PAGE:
Pelosi summons lawmakers to return ‘to save’ U.S. Postal Service
By Bill McAllister, Washington Correspondent
When Rep. Nancy Pelosi, D-Ca., Speaker of the House of Representatives, summoned House members to return to Washington, D.C., this week, she said their mission is “to save the Postal Service.”
Her message was yet another reminder of how the operation of the nation’s mail agency suddenly has become a huge political fight, pitting President Donald Trump, who once called the USPS “a joke,” against Democratic lawmakers, who accused him of trying to sabotage the Postal Service to win re-election.
Rarely, if ever, have postal issues dominated a presidential campaign like this year.
Postmaster General Louis DeJoy’s actions to cut the Postal Service’s ever-growing deficit seem only to have inflamed the debate.
Postal Service letters warning state election officials about the agency’s mailing deadlines and the slowness of bulk mailings compared to first-class mailings have fueled the arguments.
To Democrats, DeJoy’s actions to require mail to be delivered strictly on scheduled timetables and slash overtime are part of a White House-inspired scheme to prevent the Postal Service from delivering the expected millions of vote-by-mail ballots in the Nov. 3 presidential election.
Trump has been outspoken in his belief that massive numbers of mail-in ballots will be fraudulently cast this fall.
DeJoy, as Pelosi put it, is “one of the top Trump mega-donors” and “a complicit crony” who has ordered changes that have already begun to delay the mail.
DeJoy has not directly answered Pelosi’s charges, but he seemingly acknowledged in an Aug 13 letter to USPS workers that not all his initial changes have gone well.
“I ask you to bear with me while we work through these changes to transform for the better and continue to provide the excellent service for which we are known,” he said.
He insisted that his revisions will “ultimately help us.”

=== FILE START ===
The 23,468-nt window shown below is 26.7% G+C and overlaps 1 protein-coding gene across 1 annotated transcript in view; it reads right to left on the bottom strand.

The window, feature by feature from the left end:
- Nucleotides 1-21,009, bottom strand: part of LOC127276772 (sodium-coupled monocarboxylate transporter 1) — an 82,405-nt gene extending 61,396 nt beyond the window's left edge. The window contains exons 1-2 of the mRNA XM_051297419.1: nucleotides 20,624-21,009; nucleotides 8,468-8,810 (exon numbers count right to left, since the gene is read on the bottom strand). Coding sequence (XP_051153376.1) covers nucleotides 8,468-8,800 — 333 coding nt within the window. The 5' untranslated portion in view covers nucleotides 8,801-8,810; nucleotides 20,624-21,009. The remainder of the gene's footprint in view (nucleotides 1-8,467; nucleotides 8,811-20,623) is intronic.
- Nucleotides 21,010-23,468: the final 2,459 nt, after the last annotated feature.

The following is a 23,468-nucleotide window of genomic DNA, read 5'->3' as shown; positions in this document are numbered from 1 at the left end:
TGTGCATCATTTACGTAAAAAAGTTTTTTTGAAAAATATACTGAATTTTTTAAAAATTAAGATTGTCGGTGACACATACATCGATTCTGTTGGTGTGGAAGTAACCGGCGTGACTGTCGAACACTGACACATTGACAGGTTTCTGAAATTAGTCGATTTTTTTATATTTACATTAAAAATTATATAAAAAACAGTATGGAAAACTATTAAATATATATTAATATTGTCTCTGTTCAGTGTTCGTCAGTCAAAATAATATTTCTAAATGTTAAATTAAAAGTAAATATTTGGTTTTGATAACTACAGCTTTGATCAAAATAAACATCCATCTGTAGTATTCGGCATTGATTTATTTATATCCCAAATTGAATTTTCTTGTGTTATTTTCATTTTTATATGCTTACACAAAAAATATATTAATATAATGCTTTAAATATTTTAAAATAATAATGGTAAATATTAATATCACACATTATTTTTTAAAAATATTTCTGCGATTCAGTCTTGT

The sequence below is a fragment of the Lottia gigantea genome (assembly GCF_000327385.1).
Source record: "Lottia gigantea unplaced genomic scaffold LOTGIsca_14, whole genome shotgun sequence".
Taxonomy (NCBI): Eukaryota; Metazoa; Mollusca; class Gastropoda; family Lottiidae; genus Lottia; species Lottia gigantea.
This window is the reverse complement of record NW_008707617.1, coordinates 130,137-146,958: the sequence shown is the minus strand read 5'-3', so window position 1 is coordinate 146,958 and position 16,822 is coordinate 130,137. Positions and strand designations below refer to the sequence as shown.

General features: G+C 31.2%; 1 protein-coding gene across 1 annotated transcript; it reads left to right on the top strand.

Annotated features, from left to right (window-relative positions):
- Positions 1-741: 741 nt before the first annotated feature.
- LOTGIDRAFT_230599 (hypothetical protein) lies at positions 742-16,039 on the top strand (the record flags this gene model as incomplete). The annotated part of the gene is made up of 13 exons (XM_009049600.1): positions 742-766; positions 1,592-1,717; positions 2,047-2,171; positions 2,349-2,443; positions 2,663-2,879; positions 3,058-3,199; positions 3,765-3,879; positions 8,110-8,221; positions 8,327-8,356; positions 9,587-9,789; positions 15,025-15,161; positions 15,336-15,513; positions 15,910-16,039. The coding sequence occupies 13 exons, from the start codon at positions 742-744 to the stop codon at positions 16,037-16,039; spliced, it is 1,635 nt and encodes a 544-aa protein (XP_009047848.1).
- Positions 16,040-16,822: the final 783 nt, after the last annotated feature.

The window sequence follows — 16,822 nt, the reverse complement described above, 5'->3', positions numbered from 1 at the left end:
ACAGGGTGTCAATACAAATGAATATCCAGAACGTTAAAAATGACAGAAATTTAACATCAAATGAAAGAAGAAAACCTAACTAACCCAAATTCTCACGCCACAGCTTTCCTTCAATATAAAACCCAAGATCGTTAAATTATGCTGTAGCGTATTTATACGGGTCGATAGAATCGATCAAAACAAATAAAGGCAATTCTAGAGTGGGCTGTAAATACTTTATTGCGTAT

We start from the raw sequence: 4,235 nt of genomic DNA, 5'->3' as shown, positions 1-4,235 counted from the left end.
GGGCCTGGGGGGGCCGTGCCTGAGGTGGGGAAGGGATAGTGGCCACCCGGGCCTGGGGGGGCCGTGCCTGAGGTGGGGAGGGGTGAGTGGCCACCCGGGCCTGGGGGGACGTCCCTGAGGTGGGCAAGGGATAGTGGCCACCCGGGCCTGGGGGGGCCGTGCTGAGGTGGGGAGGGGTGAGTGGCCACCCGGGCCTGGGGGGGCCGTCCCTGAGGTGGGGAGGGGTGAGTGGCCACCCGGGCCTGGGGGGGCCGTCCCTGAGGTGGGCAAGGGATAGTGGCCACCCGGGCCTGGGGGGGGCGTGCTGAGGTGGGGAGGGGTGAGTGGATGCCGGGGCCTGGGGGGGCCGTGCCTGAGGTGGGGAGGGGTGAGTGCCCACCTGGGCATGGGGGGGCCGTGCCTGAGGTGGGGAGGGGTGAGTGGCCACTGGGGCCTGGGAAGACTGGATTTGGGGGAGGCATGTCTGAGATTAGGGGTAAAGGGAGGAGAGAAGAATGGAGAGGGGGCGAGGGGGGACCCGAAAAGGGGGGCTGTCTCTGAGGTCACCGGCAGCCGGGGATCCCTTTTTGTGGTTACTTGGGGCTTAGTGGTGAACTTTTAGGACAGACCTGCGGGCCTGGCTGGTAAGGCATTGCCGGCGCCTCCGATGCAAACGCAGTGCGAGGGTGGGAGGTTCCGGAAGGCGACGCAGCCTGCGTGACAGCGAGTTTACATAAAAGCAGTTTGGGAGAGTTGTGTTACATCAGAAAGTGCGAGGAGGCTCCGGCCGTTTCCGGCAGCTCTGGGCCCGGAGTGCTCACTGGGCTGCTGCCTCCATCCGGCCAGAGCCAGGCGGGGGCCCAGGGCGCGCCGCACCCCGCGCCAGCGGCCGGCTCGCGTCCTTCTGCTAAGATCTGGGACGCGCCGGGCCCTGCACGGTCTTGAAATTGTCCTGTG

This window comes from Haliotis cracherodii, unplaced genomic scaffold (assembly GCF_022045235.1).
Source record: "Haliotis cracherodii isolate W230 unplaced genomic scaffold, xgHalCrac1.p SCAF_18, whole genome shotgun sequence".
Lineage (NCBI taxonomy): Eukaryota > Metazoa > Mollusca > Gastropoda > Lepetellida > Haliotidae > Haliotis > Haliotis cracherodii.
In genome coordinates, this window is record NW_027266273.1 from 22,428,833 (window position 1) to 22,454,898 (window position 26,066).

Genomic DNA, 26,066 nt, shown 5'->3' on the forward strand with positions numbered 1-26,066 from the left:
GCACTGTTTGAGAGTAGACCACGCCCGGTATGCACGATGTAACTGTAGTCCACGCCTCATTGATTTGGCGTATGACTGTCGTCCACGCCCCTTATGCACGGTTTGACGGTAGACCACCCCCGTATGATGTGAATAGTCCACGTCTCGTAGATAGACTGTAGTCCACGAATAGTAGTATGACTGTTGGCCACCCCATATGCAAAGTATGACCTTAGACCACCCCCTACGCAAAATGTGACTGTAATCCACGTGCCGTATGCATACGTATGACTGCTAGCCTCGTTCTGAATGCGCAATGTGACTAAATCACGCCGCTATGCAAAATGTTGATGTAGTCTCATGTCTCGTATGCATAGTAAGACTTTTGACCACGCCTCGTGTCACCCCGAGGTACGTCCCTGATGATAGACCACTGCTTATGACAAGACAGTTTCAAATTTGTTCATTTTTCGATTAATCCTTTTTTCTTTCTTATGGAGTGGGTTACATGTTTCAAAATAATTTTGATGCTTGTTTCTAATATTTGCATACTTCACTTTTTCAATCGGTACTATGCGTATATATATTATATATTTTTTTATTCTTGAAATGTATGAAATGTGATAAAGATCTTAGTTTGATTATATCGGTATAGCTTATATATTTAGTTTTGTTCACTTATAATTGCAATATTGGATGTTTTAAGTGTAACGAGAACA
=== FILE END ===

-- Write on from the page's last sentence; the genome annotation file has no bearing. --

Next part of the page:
The president, who met with DeJoy at the White House on Aug. 3, has defended him and his actions.
Republicans on Capitol Hill largely have been silent.
Rep. James Comer, R-Ky., the ranking Republican member of the House Committee on Oversight and Reform, attacked “the Democrats’ wild and baseless conspiracy theory,” saying it would undermine public trust in the election and public institutions.
But he conceded in an Aug. 17 release that “the Postal Service also owes it to the American people to improve their operations.”
House Democrats are being asked to return to Washington for the purpose of passing a measure designed to block DeJoy’s changes.
That proposal, called the Delivering for America Act, would “prohibit the Postal Service from implementing any changes to the operations or levels of service it had in place on Jan. 1, 2020, until the Covid-19 pandemic has ended.”
Rep. Carolyn B. Maloney, D-N.Y., chairwoman of the House Committee on Oversight and Reform, said her measure would “maintain current service standards as well as the integrity of our elections and bedrock democratic principles.”
“Our Postal Service should not become an instrument of partisan politics, but instead must be protected as a neutral, independent entity that focuses on one thing and one thing only — delivering the mail,” she said in an Aug 12. press release.
The House is scheduled to vote on Maloney’s postal bill on Aug. 22.
To become law, Maloney’s legislation must pass the Republican-controlled Senate.
Pelosi is hoping that some Senate Republicans will back Maloney’s bill.
To create more support, Pelosi told House members they should stage “a day of action” by appearing at a local post office for a press event.
“In a time of a pandemic, the Postal Service is Election Central,” Pelosi said. “Americans would not have to choose between their health and their vote.”
Even if Senate Majority Leader Mitch McConnell, R-Ky., won’t allow the Senate to consider Maloney’s bill, Pelosi has a plan to keep the postal issues alive.
She has asked DeJoy to appear at an “urgent hearing” Aug. 24 to defend his changes in postal operations.
DeJoy previously told the House panel he could not appear until mid-September.
Speaking to reporters in Kentucky, McConnell said: “The Postal Service is going to be just fine.”
“We’re going to make sure that the ability to function going into the election is not adversely affected,” he said, according to reports by CNN and other news sources. He did not refer to any legislation expected from the House.
Asked about President Trump’s worries about voting by mail, McConnell said: “I don’t share the concern, the President’s concern.”
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